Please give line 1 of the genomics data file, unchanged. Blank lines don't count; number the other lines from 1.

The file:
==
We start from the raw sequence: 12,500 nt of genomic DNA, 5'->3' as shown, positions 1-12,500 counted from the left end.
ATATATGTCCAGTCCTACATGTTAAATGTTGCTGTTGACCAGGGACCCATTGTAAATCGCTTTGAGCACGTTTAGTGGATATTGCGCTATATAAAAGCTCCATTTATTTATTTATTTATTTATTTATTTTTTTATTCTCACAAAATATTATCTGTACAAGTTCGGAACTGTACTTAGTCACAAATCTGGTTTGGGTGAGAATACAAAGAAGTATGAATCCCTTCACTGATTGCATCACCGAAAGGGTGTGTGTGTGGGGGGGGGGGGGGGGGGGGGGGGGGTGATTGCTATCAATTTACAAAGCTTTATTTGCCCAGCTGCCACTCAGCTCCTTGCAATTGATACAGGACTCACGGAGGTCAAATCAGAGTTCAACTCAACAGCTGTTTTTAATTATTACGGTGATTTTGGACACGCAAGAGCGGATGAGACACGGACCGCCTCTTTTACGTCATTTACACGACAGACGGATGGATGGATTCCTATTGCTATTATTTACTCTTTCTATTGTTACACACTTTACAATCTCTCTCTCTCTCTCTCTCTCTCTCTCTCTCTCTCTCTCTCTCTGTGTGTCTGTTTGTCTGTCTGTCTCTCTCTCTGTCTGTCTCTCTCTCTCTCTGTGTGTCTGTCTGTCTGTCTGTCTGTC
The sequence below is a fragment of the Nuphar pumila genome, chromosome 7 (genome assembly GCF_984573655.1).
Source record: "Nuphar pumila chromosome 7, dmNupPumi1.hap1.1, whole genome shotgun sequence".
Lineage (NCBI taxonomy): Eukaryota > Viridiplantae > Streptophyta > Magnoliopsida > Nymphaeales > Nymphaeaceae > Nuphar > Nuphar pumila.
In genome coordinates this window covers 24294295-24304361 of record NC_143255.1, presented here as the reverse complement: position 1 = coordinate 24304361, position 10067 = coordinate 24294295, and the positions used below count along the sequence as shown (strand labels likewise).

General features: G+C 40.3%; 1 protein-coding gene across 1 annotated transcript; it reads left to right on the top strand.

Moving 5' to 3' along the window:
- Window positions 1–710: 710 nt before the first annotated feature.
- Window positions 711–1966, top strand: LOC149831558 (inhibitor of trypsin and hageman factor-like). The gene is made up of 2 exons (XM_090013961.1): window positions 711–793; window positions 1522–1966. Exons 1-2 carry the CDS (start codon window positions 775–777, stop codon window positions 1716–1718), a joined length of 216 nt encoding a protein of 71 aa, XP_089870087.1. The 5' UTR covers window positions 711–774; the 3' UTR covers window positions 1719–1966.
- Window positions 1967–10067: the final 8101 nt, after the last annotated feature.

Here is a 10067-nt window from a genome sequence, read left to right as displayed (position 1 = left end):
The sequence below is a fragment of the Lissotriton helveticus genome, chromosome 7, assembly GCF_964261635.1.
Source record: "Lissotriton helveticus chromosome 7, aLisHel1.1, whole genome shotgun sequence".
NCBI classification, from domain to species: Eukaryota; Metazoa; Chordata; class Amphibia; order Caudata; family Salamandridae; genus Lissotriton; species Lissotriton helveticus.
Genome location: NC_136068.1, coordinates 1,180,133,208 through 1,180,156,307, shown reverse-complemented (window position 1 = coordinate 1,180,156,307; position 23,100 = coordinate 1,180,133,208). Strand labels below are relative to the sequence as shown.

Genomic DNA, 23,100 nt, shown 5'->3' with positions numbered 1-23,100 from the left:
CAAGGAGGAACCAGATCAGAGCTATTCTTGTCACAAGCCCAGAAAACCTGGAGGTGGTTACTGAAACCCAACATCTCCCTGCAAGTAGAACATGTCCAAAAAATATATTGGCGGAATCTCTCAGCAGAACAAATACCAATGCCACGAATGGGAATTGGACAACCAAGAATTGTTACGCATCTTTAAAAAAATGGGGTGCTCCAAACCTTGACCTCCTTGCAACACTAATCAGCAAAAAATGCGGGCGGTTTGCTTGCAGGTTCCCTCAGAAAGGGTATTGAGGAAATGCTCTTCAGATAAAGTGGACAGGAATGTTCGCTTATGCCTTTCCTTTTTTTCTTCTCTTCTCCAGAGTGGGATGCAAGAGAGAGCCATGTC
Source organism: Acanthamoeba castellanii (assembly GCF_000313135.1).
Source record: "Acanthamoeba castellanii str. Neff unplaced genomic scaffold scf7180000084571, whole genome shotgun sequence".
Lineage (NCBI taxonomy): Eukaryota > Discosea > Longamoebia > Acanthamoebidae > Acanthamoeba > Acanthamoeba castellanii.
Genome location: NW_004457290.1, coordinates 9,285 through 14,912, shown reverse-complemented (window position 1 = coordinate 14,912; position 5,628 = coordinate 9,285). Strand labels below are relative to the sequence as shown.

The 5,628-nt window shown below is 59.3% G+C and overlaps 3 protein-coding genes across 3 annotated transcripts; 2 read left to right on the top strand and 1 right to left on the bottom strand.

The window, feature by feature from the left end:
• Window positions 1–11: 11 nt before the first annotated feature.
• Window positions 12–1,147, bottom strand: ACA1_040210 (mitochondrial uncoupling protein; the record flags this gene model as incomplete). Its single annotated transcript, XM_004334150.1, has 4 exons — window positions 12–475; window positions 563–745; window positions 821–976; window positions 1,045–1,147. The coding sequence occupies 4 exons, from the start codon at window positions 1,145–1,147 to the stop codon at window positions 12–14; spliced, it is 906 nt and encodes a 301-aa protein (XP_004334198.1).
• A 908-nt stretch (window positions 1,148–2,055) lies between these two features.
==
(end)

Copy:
We start from the raw sequence: 12,500 nt of genomic DNA, 5'->3' as shown, positions 1-12,500 counted from the left end.